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A weekly reality check on sensible investing and financial decision-making for Canadians. Hosted by Benjamin Felix and Cameron Passmore.

Mar 4, 2021

We’ve previously compared IPOs to lotteries that are prone to inflated valuations and low returns. Today we welcome “Mr. IPO,” Professor Jay Ritter onto the show for a deeper dive into IPO performance, for his insights into SPACs, and to hear his research into why economic growth doesn’t correlate with stock returns. Early in the episode, Jay unpacks how long-term IPO returns perform against first-day trading. While exploring the role that venture capital plays in tech IPOs, Jay talks about why negative earnings don’t affect tech IPOs in the short-term before sharing how skewness factors tend to impact young companies. Reflecting on how IPOs are usually underpriced, Jay discusses how the interests of companies are not aligned with the interests of IPO underwriters. After looking into IPO allocation, Jay compares the 2020 ‘hot IPO market’ with the internet bubble of the late 90s. Later, we ask Jay about what special-purpose acquisition companies (SPACs) are and why they’ve exploded in recent years. His answers highlight their investing benefits, risks, and why SPACs might be a better option for companies than IPOs. We examine how SPACs have historically performed and then jump into our next topic; why economic growth isn’t a good indicator that a country is worth investing in. He touches on why returns don’t correlate with economic growth, the place of capital gains and dividend yields when investing abroad, and how innovations in an industry can lead to higher stock returns. We wrap up our conversation by asking Jay for his take on whether the stock market is efficient before hearing how he defines success in his life. Tune in to hear our incredible and informative talk with Jay Ritter.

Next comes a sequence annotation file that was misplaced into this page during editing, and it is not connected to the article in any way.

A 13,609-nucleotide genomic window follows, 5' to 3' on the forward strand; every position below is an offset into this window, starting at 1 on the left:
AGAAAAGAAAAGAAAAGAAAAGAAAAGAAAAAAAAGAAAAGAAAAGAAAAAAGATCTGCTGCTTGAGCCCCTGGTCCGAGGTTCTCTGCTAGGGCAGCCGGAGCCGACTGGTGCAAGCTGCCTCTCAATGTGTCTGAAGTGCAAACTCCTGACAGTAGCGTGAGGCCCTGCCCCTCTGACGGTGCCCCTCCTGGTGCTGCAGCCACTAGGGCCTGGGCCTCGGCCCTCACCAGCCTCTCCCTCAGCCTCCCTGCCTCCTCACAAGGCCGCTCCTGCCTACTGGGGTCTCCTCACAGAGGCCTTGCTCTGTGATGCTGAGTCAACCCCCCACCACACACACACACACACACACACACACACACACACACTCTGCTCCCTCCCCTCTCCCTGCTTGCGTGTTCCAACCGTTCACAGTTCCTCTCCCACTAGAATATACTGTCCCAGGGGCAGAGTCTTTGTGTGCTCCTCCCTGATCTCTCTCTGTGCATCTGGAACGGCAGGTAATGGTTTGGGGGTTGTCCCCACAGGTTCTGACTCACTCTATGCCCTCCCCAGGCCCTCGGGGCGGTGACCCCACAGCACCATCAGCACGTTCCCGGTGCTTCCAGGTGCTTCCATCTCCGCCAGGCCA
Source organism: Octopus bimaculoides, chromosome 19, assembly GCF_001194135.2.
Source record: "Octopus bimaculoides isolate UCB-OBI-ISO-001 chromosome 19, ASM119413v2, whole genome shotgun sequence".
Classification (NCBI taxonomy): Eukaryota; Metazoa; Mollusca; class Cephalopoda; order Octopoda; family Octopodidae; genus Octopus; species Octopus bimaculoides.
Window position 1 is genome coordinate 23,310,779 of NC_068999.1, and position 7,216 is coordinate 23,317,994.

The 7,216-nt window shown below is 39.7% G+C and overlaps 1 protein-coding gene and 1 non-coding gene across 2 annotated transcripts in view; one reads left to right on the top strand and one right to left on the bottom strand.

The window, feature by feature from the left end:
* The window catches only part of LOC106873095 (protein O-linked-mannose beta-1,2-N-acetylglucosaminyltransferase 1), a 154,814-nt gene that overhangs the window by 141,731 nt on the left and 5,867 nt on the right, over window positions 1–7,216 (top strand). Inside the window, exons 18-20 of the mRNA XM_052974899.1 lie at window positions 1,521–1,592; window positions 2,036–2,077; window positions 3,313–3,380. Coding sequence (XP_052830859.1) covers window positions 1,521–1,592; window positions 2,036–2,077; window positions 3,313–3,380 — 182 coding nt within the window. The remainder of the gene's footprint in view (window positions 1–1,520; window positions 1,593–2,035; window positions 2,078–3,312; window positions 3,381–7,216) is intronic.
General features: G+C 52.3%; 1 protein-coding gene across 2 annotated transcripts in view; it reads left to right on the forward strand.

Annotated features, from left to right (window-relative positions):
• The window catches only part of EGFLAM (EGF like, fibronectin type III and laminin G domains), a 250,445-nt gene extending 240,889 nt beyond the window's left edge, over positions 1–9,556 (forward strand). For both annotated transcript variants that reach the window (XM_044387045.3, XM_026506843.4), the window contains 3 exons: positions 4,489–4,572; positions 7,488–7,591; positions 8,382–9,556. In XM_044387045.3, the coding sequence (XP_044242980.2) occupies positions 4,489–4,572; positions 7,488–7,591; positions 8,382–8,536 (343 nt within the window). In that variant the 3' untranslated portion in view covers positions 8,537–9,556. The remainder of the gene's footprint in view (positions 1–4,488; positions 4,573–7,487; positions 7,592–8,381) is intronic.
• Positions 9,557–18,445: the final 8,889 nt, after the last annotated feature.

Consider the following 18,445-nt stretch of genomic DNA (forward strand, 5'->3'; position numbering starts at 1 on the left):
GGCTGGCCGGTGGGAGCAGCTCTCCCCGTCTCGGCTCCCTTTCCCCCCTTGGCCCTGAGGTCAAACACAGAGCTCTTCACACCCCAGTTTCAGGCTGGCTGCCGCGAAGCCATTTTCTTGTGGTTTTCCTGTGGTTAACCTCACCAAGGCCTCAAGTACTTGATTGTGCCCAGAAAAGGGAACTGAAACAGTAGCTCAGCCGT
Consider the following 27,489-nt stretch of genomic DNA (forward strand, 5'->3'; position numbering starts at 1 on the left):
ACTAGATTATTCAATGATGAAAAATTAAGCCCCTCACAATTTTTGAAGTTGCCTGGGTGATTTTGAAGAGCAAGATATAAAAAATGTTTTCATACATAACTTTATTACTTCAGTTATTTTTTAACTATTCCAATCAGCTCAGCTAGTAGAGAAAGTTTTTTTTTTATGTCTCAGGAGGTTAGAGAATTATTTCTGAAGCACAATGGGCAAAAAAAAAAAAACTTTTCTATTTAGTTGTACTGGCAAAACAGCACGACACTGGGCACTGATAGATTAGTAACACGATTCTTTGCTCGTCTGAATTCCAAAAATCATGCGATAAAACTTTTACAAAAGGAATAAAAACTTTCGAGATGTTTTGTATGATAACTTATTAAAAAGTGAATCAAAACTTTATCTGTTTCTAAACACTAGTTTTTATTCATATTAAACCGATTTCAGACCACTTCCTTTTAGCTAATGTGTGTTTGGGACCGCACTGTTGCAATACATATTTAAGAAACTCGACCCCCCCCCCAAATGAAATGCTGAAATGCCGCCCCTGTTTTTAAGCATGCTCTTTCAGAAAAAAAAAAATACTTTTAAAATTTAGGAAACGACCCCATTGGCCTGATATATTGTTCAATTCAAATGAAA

Key Points From This Episode:

  • Introducing today’s guest, finance professor Jay Ritter. [0:00:03]
  • How long-run returns of IPOs perform against the first trading day. [0:03:06]
  • Industry differences in IPO returns and how venture capital affects tech IPOs. [0:03:33]
  • Why it’s not always a bad idea to invest in IPOs. [0:05:22]
  • Whether negative earnings for tech companies affect IPO performance. [0:07:32]
  • Exploring the idea of skewness in IPO valuations and returns. [0:08:56]
  • Jay shares advice on investing in IPOs. [0:11:07]
  • Why IPOs tend to be underpriced. [0:12:44]
  • Whether individuals get IPO allocations compared with hedge funds and brokerages. [0:18:00]
  • The factors that lead to ‘hot IPO markets.’ [0:20:53]
  • How technical innovation is linked to an increase in IPOs. [0:23:32]
  • Whether hot IPO markets tell us anything about future expected returns. [0:26:33]
  • Why 2020 was a hot IPO market and how it compares with the late 90s. [0:28:19]
  • The dubious value of individual investors getting exposure in the private market. [0:30:50]
  • Jay unpacks what special purpose acquisition companies (SPACs) are. [0:33:51]
  • How new SPAC prices are rising despite not having acquired an operating company. [0:37:11]
  • Ways that promoters benefit from launching SPACs. [0:38:34]
  • Whether SPACs are a better route for going public than traditional IPOs. [0:42:44]
  • We talk about the risks and historical performance of SPAC investing. [0:44:06]
  • Jay details the upsides and downsides of investing in SPACs. [0:48:02]
  • Insights into which foreign countries have been the best to invest in. [0:50:11]
  • How industry growth can lead to higher returns in that industry. [0:56:30]
  • What Jay uses to work out expected stock returns. [0:59:58]
  • We ask Jay the big question; “Is the stock market efficient?” [01:04:29]
  • Hear how Jay defines success in his life. [01:05:57]